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Anti endothelial cell antibodies in Takayasu arteritis

Authors

  • J. Eichhorn
  • D. Sima
  • B. Thiele
  • C. Lindschau
  • A. Turowski
  • H. Schmidt
  • W. Schneider
  • H. Haller
  • F.C. Luft

Journal

  • Circulation

Citation

  • Circulation 94 (10): 2396-2401

Abstract

  • BACKGROUND: Although a specific etiology for Takayasu arteritis has not been found, the bulk of evidence favors an autoimmune mechanism. We examined the sera of 19 patients with Takayasu arteritis for antineutrophil cytoplasmic antibodies (ANCA), antinuclear antibodies (ANA), anti-DNA antibodies, antibodies to extractable nuclear antigens (ENA), anti-Ro anti-bodies, anticardiolipin antibodies, circulating immune complexes, and anti-endothelial cell antibodies (AECA). METHODS AND RESULTS: We used enzyme-linked immunoassays, immunofluorescence, counterimmunoelectrophoresis, fluorescent-activated cell sorter (FACS) analysis, and confocal microscopy. We found that although no patient had positive ANCA, ANA, anti-DNA antibodies, ENA antibodies, anti-Ro antibodies, or anticardiolipin antibodies, 18 of the 19 patients had AECA. The AECA titers of the patients were 2561 +/- 1458 compared with 126 +/- 15 arbitrary units in a normal group of control subjects (P < .001). To verify the specificity of AECA, we performed cytofluorimetry on human endothelial cells with the sera from patients and control subjects. Two entirely separate patterns of fluorescence intensity were identified. We next performed immunocytochemistry and confocal microscopy with human endothelial cells subjected to patients' sera and to sera from normal subjects. The cells subjected to sera from patients with Takayasu arteritis demonstrated specific immunofluorescent staining of their plasma membrane and cytosol. CONCLUSIONS: AECA are frequently present in patients with Takayasu arteritis. They may play a role in the pathogenesis. Furthermore, they may be useful as an additional diagnostic tool.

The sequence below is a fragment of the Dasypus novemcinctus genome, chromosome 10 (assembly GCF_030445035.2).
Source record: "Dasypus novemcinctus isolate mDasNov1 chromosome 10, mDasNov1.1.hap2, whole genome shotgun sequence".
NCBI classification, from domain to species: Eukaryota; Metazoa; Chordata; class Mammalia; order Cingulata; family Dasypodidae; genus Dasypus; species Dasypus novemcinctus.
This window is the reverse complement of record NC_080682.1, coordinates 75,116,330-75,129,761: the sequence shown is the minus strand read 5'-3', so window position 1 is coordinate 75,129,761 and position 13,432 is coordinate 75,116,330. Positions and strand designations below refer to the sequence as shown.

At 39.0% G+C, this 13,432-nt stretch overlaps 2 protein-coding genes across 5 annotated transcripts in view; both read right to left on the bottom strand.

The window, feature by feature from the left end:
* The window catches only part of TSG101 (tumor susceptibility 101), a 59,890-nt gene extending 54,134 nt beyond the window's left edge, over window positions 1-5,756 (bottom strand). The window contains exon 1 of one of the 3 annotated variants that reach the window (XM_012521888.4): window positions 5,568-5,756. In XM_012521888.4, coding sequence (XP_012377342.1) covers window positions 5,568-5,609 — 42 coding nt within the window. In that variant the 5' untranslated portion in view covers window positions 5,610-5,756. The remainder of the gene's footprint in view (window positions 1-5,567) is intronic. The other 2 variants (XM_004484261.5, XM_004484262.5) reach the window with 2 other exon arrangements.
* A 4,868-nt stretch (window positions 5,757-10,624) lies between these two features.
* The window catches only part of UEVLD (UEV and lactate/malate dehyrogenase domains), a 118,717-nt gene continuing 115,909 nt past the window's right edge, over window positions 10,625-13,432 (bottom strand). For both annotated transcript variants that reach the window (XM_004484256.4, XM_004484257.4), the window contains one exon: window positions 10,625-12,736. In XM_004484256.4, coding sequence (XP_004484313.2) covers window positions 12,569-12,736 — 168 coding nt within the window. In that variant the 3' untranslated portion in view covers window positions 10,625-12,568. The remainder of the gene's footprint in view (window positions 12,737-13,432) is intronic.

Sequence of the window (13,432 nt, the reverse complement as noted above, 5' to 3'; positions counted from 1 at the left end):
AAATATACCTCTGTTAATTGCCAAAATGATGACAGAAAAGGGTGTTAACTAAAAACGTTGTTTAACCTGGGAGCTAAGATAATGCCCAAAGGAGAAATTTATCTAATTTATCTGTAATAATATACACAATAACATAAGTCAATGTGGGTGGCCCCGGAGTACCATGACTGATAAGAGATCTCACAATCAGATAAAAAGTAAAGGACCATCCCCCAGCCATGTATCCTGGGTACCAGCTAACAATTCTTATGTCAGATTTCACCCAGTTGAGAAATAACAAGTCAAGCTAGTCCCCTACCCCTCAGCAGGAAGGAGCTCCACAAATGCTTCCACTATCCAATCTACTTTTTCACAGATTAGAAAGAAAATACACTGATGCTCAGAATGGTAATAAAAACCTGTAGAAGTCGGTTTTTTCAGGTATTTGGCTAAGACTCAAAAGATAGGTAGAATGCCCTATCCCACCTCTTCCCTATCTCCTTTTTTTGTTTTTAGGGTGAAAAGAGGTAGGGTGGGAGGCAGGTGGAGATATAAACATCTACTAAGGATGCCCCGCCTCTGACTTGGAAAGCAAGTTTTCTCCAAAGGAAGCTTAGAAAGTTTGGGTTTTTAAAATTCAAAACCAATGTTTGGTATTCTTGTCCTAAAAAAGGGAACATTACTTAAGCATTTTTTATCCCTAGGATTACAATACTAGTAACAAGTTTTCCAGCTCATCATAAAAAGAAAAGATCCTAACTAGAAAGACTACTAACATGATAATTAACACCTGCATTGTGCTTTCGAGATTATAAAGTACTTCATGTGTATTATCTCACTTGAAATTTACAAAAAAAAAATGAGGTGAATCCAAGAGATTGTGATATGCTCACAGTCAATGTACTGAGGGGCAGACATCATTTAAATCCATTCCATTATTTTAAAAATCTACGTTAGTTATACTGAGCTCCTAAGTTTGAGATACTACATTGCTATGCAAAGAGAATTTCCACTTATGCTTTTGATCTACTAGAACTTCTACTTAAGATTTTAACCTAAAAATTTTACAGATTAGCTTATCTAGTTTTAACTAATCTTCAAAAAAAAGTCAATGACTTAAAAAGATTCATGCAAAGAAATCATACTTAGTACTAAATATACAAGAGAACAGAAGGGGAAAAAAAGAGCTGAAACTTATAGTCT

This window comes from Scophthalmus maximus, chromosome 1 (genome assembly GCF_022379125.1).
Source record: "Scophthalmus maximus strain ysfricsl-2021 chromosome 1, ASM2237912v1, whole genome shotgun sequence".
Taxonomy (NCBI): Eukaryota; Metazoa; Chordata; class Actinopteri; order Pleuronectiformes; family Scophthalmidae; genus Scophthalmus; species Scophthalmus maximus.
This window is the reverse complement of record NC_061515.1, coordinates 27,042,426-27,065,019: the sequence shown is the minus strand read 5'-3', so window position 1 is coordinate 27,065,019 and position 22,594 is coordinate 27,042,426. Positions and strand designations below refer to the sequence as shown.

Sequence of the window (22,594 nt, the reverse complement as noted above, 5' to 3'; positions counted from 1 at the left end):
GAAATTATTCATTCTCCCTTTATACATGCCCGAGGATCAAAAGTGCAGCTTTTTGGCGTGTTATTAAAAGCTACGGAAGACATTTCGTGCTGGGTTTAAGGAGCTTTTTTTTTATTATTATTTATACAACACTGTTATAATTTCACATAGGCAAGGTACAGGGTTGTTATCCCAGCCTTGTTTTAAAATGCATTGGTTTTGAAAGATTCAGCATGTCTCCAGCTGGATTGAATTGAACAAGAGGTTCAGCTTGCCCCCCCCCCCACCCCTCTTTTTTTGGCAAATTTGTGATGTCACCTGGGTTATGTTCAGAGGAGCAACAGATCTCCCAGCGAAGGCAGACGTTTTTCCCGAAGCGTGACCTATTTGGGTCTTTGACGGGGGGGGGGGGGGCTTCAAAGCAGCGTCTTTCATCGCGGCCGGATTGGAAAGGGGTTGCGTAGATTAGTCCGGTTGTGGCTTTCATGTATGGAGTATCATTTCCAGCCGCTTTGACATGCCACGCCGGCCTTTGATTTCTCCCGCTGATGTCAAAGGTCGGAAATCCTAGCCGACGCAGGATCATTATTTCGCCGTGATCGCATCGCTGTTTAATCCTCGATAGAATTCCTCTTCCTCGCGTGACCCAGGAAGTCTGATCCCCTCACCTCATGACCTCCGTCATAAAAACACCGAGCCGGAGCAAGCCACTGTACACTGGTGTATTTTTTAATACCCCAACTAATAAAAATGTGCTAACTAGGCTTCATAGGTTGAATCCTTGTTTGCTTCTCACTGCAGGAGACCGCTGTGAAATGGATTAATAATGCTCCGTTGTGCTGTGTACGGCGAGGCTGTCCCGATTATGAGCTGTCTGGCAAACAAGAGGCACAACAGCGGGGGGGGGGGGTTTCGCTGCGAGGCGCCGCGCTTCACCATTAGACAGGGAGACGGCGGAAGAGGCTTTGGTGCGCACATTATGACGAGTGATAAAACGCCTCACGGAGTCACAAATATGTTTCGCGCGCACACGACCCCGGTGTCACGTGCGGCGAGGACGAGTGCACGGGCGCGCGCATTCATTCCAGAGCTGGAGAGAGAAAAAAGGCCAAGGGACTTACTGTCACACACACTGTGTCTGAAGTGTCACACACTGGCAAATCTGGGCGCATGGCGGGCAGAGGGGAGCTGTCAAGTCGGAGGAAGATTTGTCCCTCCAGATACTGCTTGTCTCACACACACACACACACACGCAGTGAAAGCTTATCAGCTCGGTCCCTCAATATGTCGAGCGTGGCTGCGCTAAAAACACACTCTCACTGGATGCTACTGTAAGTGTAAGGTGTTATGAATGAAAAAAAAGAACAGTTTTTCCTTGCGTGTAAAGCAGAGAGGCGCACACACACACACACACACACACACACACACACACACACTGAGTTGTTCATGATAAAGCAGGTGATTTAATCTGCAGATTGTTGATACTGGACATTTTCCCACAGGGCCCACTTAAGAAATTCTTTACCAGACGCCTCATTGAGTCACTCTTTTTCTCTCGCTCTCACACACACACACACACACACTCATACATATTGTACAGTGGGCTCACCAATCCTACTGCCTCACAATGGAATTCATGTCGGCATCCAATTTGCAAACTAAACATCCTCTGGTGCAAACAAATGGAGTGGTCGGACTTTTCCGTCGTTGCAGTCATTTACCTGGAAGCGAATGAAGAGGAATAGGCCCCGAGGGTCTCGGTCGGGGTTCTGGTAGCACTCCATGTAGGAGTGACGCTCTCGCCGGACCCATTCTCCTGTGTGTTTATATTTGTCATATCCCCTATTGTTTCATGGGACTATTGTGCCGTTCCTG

DOI

doi:cgi/content/abstract/94/10/2396